Sometimes growing food is disappointing. As any gardener also know, love, effort, and intentions can only carry you so far in the face of weather, bugs, and nature. In fact, I think somewhere in year three or four of us owning our own farm, I decided that if I could just learn to roll with the disappointments that were beyond my control without tears or lying awake at night stressed out then I could, to some degree, consider myself successful. (It's funny how your markers of "success" changes the longer you are in business:).
The disappointment we're dealing with this fall that has me super annoyed is the struggle we've had with broccoli and broccolini this late summer and fall. Last fall and this spring we had SO MUCH, but the wet and warm of this fall (extended summers have a downside!) has led to a pervasive spread of Alternaria leaf spot on the farm that leads to black rotting in the brassica family. Luckily this can be way less damaging to kales, cabbage, and other veggies in the brassica family, but our broccoli and broccolini in the last month have completely tanked. We've had to mow down as a complete loss 4 out of 5 plantings (and that's just the September and October harvests, we lost some in late July too), thousands of plants and $$$ worth of broccoli just gone. It's kind of heart-breaking, but also part of the game of organic farming. We are scrambling to assess our last planting to see if we can make a limited amount of broccoli available for shares this week. Doin' the best we can. Swap early for a limited amount of available broccoli.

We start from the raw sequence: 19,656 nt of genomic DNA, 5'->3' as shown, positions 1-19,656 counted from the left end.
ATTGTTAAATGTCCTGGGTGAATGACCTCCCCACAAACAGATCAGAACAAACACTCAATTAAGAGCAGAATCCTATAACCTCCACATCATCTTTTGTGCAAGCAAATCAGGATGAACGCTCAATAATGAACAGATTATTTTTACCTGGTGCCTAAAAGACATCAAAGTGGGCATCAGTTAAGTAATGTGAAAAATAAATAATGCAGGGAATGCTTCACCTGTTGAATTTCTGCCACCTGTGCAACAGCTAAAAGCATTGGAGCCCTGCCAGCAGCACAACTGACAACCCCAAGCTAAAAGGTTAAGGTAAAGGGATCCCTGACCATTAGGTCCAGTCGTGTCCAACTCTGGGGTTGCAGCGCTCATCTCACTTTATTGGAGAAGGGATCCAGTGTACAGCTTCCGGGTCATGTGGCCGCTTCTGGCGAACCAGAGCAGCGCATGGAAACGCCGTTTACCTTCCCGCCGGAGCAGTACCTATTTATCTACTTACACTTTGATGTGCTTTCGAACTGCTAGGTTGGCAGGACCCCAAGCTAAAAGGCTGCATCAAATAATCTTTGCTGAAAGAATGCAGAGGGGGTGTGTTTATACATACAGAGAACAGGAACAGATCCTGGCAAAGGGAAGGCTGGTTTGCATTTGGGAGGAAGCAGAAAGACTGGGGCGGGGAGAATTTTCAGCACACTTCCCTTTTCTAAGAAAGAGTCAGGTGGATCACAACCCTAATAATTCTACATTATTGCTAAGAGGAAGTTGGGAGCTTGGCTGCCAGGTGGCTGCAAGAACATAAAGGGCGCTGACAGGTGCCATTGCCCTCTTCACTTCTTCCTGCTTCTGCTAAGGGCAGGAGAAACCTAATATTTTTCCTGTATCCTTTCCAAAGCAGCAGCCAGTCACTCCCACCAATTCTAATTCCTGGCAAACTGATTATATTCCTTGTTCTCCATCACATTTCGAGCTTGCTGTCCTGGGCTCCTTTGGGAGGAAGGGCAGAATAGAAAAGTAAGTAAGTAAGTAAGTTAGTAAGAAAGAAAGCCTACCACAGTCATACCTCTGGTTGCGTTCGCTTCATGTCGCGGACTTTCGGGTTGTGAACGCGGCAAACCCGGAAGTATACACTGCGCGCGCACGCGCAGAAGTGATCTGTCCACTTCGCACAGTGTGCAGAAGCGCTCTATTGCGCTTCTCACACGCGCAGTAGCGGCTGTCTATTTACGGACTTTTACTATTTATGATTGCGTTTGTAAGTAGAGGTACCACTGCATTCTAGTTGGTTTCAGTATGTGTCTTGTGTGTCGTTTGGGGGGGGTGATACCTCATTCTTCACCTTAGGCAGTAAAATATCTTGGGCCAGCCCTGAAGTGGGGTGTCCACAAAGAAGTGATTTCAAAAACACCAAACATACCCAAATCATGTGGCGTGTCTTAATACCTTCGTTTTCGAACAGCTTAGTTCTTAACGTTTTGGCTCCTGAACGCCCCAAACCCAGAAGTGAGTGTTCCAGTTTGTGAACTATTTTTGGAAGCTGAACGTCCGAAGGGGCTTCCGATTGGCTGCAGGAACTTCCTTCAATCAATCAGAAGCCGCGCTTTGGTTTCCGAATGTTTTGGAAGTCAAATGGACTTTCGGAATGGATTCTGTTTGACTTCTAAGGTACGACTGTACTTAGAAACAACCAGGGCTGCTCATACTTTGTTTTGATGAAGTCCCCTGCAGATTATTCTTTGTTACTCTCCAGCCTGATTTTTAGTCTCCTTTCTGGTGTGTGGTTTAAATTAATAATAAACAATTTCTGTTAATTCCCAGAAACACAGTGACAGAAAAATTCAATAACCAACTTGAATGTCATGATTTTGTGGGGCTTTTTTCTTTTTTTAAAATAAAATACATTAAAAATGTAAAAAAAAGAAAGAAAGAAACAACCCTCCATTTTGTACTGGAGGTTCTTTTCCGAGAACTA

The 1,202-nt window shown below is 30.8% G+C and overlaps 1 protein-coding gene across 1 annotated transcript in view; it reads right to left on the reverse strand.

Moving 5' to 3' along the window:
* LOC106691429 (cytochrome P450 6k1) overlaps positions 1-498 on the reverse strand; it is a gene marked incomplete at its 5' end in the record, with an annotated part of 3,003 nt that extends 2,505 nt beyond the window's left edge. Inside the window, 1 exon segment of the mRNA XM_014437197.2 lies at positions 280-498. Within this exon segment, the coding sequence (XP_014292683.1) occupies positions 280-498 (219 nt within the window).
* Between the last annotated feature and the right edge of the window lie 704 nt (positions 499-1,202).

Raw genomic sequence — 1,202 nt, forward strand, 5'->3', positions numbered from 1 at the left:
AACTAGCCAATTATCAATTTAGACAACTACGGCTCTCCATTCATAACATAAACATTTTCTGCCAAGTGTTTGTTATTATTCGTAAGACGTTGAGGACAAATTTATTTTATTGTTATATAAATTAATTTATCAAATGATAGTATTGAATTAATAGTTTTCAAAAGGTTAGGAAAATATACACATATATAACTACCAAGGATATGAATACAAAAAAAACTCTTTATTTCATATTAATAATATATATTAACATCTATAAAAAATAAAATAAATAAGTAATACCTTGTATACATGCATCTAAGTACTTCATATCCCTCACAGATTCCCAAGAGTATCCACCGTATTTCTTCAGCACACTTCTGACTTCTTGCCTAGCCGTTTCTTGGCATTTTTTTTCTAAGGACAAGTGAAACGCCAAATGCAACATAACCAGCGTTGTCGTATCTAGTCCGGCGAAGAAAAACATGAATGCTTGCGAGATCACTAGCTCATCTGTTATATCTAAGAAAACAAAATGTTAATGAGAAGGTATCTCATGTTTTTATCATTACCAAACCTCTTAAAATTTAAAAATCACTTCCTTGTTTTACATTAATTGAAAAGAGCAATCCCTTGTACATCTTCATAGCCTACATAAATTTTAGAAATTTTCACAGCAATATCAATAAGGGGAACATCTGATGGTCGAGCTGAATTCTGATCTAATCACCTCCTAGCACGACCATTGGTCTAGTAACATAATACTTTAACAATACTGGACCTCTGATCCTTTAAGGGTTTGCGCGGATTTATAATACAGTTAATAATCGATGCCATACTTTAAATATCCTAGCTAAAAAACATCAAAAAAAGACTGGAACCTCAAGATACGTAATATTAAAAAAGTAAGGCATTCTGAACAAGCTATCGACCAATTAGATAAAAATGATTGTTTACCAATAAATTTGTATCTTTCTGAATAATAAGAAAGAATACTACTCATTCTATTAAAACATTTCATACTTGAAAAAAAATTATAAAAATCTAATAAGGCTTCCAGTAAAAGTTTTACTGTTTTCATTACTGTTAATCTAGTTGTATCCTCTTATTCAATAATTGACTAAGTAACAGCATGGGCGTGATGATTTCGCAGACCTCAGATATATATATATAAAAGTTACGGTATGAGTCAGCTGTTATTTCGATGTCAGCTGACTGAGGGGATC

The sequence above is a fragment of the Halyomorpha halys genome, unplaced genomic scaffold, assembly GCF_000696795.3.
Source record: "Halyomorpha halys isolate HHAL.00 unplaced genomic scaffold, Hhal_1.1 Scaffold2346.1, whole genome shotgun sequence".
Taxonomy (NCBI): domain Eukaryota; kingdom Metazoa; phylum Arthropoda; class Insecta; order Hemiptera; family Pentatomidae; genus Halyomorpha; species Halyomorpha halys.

The silver lining to this story is that as a diverse farm and a CSA farm (community supported -YAY!) we can weather these bumps. Part of being connected to where your food comes from is understanding that food doesn't come from a grocery store, everything you need, endlessly available - it comes from people's hard work and the land. Eating locally means rolling with all the local punches, and we so appreciate you rolling with those punches alongside us. It's you that helps us keep rolling when things get tough, thank you.
Other than the lack of broccoli - we've got a great spread for you this week with lots of sweet peppers, fresh herbs, and eggplant to keep you dreaming of summer, plus the delicious squashes, greens, and roots of fall! We hope you enjoy!
If you really want to support your farmers through some crazy Maine weather, please consider signing up for our Winter and *NEW* Spring Shares starting in early December and running all the way through May, proving you can eat local in Maine YEAR-ROUND!
Harvesting potatoes for the winter and looking at greens to be harvested for winter shares!